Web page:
Apple hires Google’s head of search, Strathclyde Uni graduate John Giannandrea

GiannandreaApple has hired Google’s head of search and artificial intelligence, Strathclyde University computer science graduate John Giannandrea – “a major coup in its bid to catch up to the artificial intelligence technology of its rivals,” reports The New York Times.

Apple said that Giannandrea will run its “machine learning and AI strategy,” and become one of 16 executives who report directly to Apple’s chief executive, Tim Cook. In 2016, Giannandrea featured on the cover of the launch edition of FutureScot in The Times Scotland.

The hire is a victory for Apple, said The Times, which many Silicon Valley executives and analysts view as lagging its peers in artificial intelligence, an increasingly crucial technology for companies that enable computers to handle more complex tasks, like understanding voice commands or identifying people in images.

“Our technology must be infused with the values we all hold dear,” Cook said in an email to staff. “John shares our commitment to privacy and our thoughtful approach as we make computers even smarter and more personal.”

Blogger and Apple commentator John Gruber said that Giannandrea’s appointment may come to be regarded as “one of the most significant Apple executive hires ever“.

While Apple has risen to become the world’s most valuable publicly traded company on the back of the iPhone, many in the technology industry consider the iPhone’s digital assistant, Siri, to be less effective than its counterparts at Google and Amazon, said The Times.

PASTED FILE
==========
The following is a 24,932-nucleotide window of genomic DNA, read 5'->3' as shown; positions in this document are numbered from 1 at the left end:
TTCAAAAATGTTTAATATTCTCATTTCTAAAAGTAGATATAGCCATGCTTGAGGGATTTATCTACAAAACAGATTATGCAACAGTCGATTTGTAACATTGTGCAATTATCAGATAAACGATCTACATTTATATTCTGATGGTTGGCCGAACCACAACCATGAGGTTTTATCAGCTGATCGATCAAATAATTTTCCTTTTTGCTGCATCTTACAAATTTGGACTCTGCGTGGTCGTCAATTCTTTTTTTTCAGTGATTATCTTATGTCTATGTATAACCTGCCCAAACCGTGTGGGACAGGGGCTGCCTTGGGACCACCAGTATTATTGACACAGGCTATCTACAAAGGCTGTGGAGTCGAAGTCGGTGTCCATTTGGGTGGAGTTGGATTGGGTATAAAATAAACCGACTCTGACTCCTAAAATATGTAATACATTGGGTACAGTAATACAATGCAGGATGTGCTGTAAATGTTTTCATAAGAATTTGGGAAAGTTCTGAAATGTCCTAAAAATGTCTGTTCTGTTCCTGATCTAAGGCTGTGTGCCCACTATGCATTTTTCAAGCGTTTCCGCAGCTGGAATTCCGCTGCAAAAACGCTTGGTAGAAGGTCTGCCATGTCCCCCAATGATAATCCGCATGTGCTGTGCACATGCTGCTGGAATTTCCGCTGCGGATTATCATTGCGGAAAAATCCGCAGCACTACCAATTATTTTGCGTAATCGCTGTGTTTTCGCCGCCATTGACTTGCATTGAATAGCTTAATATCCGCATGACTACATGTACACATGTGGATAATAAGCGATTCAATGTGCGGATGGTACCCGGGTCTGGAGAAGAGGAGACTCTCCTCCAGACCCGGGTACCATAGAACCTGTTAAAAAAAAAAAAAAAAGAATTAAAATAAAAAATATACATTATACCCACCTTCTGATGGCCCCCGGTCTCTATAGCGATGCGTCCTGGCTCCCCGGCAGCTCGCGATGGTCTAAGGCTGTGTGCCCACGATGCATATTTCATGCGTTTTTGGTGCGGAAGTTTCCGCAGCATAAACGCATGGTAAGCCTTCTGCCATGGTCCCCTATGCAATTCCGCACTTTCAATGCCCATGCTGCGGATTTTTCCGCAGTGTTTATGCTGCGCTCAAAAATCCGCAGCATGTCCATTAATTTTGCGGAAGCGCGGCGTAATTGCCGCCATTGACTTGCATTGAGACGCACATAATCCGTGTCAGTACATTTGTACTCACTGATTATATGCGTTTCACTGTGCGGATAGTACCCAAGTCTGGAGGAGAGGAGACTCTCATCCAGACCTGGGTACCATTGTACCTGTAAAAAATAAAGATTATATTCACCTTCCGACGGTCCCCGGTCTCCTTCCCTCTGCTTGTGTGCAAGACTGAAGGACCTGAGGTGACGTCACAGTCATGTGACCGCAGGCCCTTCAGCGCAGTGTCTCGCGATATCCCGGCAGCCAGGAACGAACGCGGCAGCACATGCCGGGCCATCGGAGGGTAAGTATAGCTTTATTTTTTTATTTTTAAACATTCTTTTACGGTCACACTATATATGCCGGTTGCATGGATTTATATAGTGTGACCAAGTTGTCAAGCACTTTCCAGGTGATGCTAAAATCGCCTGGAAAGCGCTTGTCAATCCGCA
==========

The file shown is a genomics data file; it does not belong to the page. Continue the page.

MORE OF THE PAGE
Giannandrea, 53, from Bridge of Allan, and known to colleagues as J.G., helped lead the push to integrate AI throughout Google’s products, including internet search, Gmail and its own digital assistant, Google Assistant.

He joined Google in 2010 when it purchased Metaweb, a start-up where he served as chief technology officer. Metaweb was building what it described as a “database of the world’s knowledge,” which Google eventually rolled into its search engine to deliver direct answers to users’ queries. During Giannandrea’s tenure, AI research became increasingly important inside Google, with its principal AI lab, Google Brain, moving into a space beside the chief executive, Sundar Pichai.

Engineers with AI expertise are some of the most sought-after people in Silicon Valley, with salaries sometimes exceeding eight figures. When news broke yesterday that Giannandrea was unexpectedly stepping down as Google’s AI chief, he immediately became perhaps the most eligible tech executive on the market. By today, it became clear he was never really on the market.

Apple has taken a strong stance on protecting the privacy of people who use its devices and online services, which could put it at a disadvantage when building services using neural networks, according to The Times.

Researchers train these systems by pooling enormous amounts of digital data, sometimes from customer services. Apple, however, has said it is developing methods that would allow it to train these algorithms without compromising privacy.

On the debate over whether humanity should be worried about the rapidly accelerating improvements in AI, Giannandrea told MIT Technology Review in an interview last year that the concerns were overblown.

“What I object to is this assumption that we will leap to some kind of superintelligent system that will then make humans obsolete,” he said. “I understand why people are concerned about it but I think it’s gotten way too much airtime. I just see no technological basis as to why this is imminent at all.”